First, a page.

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NAIROBI — Hundreds of thousands of Somali refugees will face a humanitarian emergency this year, unless urgent steps are taken to deal with a serious public health crisis unfolding in the Dadaab refugee camp in northern Kenya, international agency Oxfam warned in a new report issued today.
The Kenyan government, international donors, and aid agencies must all immediately take action to address the crisis, Oxfam said.
Dadaab is one of the world's largest concentrations of refugees. Its population now stands at more than 250,000—almost three times its intended size. Up to 100,000 more people are likely to arrive by the end of this year as Somalis continue to flee violence and seek refuge in Kenya.
A new Oxfam assessment of the humanitarian situation in the camp has uncovered a serious public health crisis caused by a lack of basic services, severe overcrowding and a chronic lack of funding. More than 20 cases of cholera have been confirmed. Kenya recently closed its border with Somalia, yet refugees continue to arrive daily and the border closure is actually exacerbating the crisis, the report found.
"Conditions in Dadaab are dire and need immediate attention. People are not getting the aid they are entitled to," said Crosland-Taylor. "Half of the people in the camp do not have access to enough water. Women and children—who make up over half Dadaab's population—very rarely have access to adequate latrines."
Oxfam's report recommended that the Kenyan government re-open the Kenya-Somalia border, and provide additional land near to Dadaab for a new site to ease the overcrowding. The report also recommended that international donor governments urgently respond to UNHCR's appeals for more funding to deal with the crisis, that UN and aid agencies ensure that recent increased efforts to address the crisis are sustained, and that local Kenyan communities near Dadaab are not neglected.
The Kenyan government's decision to close the border has not stopped refugees coming, but it has made conditions much worse for them and their Kenyan neighbors, and has added to health risks in the camp. Reception centers on the border run by the UN High Commission for Refugees (UNHCR) used to give health checks to new refugees. However, as a result of the border closure, these centers were closed down, meaning new arrivals no longer receive the health checks before reaching the camp. In such overcrowded conditions, even a single case of cholera can spread rapidly.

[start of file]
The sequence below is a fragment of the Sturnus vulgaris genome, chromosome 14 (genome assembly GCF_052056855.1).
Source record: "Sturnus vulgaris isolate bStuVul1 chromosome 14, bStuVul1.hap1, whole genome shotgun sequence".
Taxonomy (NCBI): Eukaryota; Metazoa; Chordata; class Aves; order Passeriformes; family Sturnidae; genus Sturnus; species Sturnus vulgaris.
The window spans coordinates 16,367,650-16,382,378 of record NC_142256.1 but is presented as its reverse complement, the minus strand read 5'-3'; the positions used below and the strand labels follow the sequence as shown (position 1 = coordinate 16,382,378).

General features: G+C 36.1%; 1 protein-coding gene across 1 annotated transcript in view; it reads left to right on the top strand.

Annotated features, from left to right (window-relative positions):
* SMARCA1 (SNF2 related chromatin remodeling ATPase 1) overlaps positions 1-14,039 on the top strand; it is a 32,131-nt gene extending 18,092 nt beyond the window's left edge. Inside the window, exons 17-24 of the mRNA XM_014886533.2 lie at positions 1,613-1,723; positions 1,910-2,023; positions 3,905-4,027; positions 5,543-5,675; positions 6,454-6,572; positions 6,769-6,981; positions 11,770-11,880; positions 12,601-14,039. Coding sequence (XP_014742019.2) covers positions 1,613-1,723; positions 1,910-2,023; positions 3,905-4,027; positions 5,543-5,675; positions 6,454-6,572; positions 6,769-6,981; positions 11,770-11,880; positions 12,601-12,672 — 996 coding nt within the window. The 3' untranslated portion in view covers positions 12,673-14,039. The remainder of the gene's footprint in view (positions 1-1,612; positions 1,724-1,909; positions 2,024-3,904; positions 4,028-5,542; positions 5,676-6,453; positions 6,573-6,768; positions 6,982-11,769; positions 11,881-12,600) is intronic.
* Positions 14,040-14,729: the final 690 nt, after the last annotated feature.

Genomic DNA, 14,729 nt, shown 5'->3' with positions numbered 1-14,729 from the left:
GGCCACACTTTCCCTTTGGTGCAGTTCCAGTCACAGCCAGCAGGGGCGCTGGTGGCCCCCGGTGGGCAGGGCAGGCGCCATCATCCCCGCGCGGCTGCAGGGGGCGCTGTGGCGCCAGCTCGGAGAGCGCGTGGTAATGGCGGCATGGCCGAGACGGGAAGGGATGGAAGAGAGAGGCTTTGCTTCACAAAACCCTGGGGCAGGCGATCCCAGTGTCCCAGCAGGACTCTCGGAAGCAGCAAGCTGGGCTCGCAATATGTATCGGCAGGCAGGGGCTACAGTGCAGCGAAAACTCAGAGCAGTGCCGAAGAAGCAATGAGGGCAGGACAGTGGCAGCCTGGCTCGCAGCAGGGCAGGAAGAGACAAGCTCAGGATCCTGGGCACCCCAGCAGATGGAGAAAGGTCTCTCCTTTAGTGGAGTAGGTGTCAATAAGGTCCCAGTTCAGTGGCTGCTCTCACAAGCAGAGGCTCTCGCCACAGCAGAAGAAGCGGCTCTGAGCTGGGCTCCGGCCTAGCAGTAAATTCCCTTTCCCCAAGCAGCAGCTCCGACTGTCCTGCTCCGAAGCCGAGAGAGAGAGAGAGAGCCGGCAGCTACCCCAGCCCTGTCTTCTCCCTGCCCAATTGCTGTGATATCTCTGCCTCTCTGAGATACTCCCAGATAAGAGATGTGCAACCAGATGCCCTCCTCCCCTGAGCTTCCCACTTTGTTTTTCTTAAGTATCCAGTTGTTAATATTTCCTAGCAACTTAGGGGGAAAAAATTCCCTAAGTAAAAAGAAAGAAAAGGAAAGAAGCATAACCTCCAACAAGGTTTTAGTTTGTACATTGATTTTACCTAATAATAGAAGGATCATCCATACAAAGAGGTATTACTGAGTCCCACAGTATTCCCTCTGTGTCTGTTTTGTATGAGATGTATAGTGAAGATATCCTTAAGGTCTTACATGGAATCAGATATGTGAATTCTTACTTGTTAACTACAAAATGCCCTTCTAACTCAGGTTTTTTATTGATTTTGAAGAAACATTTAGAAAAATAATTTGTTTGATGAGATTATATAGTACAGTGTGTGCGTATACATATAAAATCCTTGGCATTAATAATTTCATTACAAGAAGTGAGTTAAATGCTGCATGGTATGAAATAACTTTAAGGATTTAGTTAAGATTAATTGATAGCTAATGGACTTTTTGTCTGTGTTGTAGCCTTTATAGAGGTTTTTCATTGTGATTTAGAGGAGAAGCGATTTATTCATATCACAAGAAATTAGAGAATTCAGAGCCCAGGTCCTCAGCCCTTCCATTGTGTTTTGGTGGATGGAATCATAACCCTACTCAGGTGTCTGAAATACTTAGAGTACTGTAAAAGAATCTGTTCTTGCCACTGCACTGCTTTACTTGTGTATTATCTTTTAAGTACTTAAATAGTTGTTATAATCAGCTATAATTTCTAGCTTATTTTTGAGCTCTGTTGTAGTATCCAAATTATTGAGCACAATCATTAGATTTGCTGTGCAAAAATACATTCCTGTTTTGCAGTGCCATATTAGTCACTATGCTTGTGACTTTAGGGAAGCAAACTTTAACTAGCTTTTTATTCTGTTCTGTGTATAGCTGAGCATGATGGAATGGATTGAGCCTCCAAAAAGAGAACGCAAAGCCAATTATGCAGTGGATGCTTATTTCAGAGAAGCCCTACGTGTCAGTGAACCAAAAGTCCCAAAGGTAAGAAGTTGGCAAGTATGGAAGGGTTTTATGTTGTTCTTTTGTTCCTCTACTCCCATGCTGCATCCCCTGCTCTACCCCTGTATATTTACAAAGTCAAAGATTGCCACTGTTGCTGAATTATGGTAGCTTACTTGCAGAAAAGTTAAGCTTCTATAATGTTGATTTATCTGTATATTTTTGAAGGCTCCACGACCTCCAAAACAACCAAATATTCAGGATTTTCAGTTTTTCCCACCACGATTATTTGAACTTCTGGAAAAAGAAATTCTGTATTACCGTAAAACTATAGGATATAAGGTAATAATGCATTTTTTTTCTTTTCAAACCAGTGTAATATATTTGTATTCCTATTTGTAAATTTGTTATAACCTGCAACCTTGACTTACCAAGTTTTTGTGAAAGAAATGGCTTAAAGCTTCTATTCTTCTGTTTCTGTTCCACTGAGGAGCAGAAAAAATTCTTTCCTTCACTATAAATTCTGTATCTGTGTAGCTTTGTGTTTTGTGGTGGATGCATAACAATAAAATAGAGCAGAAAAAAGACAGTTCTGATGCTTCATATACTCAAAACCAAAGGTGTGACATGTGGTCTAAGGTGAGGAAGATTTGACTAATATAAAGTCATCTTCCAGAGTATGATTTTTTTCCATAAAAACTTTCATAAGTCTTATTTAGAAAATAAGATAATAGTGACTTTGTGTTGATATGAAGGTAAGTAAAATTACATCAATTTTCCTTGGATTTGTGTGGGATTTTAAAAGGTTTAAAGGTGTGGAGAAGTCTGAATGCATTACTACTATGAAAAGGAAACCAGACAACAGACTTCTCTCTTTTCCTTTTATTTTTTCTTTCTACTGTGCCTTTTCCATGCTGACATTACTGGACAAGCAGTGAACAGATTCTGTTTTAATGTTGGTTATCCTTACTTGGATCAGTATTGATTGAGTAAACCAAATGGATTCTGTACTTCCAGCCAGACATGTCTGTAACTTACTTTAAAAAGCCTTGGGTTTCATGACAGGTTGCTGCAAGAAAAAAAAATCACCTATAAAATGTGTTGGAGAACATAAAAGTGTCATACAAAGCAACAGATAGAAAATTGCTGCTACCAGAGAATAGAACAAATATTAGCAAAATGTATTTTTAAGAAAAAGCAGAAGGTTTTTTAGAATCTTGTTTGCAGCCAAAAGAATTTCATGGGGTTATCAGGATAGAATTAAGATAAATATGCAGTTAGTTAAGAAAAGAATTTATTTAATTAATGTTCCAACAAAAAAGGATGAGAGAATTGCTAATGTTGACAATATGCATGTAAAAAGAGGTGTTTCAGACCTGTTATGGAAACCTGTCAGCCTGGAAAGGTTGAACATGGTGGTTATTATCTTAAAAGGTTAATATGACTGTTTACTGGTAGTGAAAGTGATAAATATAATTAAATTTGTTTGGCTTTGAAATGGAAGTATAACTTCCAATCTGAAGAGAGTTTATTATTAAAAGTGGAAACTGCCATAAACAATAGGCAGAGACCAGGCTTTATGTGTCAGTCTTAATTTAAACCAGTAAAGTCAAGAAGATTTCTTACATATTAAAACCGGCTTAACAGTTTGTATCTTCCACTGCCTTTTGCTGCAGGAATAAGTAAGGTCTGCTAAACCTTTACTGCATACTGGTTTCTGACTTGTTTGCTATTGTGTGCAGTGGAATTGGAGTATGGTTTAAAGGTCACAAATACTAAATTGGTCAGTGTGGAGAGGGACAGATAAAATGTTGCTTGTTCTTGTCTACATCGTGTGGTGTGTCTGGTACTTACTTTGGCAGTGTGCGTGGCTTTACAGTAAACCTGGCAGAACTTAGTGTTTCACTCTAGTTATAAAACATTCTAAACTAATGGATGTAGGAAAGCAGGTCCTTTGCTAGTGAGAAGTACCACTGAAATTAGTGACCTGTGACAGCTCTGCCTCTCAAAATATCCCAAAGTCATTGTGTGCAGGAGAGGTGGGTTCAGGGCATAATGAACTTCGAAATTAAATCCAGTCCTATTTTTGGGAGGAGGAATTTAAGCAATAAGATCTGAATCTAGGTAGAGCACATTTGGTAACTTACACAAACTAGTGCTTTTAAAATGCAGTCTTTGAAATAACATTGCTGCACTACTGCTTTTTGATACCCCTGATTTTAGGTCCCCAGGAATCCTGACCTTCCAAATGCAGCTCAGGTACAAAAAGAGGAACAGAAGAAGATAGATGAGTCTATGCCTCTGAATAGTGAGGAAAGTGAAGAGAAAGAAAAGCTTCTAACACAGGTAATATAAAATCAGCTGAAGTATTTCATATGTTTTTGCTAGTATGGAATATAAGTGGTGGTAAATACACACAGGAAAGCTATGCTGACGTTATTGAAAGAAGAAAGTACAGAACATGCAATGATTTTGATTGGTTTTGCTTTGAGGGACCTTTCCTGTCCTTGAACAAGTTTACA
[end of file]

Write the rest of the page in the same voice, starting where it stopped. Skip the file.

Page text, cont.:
"Until there is a lasting peace in Somalia, many more people will continue to flee. The Kenyan government must address this humanitarian crisis, rather than ignoring it. An open but managed border will allow Kenya to meet its legitimate security concerns, but also allow refugees to receive the assistance to which they are entitled under international law," Crosland-Taylor said.
The situation in Dadaab has led to increased tensions between Somali refugees and the local Kenyan community, particularly over rights to land and resources such as water and trees.
"Dadaab is in a very poor region and the needs of the local communities must not be forgotten," explained Crosland-Taylor. "More funds are needed for aid agencies to help local people as well as refugees. Scarce natural resources have to be shared by everyone, and projects are needed to explore alternative technologies and ways of ensuring that those resources are managed in an equitable and sustainable way."